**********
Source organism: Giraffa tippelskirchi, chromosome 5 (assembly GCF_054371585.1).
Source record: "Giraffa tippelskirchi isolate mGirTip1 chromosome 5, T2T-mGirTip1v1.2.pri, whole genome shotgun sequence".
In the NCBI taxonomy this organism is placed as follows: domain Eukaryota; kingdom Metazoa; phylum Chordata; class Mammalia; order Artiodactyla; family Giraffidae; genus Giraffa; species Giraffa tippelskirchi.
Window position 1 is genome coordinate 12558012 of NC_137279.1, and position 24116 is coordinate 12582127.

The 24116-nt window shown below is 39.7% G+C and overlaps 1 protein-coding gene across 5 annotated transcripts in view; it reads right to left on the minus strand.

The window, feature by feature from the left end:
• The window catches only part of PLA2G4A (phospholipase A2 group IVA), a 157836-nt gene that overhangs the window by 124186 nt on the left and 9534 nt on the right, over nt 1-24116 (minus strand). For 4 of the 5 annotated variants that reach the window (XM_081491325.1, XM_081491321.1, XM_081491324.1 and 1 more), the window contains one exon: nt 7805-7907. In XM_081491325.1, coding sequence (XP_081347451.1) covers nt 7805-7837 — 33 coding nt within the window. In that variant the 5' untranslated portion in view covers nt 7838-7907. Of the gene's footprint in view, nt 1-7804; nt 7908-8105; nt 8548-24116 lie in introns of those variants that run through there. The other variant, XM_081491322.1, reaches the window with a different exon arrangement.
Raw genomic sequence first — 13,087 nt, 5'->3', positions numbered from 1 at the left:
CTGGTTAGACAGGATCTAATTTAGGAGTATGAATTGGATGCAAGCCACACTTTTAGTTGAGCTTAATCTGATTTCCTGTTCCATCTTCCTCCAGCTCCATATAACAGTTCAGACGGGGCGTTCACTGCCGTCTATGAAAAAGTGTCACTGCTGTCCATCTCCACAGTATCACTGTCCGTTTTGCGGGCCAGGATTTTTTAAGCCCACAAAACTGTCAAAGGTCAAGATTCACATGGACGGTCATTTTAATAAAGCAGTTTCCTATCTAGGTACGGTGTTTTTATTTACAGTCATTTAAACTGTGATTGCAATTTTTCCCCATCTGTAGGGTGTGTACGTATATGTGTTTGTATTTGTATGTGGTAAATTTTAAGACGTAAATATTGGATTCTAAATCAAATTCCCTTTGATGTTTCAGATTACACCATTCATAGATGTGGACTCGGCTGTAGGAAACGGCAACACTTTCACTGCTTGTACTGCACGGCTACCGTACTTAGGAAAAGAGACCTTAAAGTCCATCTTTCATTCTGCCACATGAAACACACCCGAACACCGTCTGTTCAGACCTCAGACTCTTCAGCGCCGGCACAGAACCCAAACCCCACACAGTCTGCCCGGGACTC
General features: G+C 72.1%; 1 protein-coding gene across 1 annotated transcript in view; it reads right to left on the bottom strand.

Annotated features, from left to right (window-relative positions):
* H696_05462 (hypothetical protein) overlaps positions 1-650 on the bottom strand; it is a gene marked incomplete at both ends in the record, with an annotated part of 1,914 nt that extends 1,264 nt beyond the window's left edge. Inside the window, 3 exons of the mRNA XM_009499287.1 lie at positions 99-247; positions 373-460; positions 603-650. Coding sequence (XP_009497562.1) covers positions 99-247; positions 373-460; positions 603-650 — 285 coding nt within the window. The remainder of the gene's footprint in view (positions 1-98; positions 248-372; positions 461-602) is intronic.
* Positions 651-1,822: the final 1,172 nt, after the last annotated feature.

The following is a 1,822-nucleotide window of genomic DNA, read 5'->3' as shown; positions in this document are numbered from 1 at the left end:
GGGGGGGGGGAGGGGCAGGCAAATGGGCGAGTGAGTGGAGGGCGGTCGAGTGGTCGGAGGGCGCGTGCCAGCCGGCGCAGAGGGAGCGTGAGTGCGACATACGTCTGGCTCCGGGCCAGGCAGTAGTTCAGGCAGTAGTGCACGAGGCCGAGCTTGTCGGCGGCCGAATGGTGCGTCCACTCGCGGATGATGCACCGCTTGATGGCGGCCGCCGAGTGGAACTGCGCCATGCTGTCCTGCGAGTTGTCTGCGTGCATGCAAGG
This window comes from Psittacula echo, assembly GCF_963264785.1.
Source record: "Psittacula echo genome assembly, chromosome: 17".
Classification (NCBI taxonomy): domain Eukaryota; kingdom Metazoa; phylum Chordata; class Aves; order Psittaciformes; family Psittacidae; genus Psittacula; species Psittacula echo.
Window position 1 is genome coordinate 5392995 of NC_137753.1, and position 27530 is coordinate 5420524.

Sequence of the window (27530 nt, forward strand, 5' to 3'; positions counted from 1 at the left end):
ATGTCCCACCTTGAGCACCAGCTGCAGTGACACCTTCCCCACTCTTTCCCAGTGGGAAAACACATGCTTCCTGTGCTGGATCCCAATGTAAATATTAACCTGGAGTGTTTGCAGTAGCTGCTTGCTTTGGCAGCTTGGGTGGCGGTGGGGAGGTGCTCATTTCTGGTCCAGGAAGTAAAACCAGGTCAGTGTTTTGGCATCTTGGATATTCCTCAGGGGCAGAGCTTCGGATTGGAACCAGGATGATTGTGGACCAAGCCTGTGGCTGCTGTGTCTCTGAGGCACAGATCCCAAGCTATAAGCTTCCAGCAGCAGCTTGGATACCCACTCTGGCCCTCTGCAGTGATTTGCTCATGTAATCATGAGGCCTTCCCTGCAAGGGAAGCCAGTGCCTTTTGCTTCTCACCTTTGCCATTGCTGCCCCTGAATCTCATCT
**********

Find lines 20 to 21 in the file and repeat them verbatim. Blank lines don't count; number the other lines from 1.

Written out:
Sequence of the window (27530 nt, forward strand, 5' to 3'; positions counted from 1 at the left end):
ATGTCCCACCTTGAGCACCAGCTGCAGTGACACCTTCCCCACTCTTTCCCAGTGGGAAAACACATGCTTCCTGTGCTGGATCCCAATGTAAATATTAACCTGGAGTGTTTGCAGTAGCTGCTTGCTTTGGCAGCTTGGGTGGCGGTGGGGAGGTGCTCATTTCTGGTCCAGGAAGTAAAACCAGGTCAGTGTTTTGGCATCTTGGATATTCCTCAGGGGCAGAGCTTCGGATTGGAACCAGGATGATTGTGGACCAAGCCTGTGGCTGCTGTGTCTCTGAGGCACAGATCCCAAGCTATAAGCTTCCAGCAGCAGCTTGGATACCCACTCTGGCCCTCTGCAGTGATTTGCTCATGTAATCATGAGGCCTTCCCTGCAAGGGAAGCCAGTGCCTTTTGCTTCTCACCTTTGCCATTGCTGCCCCTGAATCTCATCT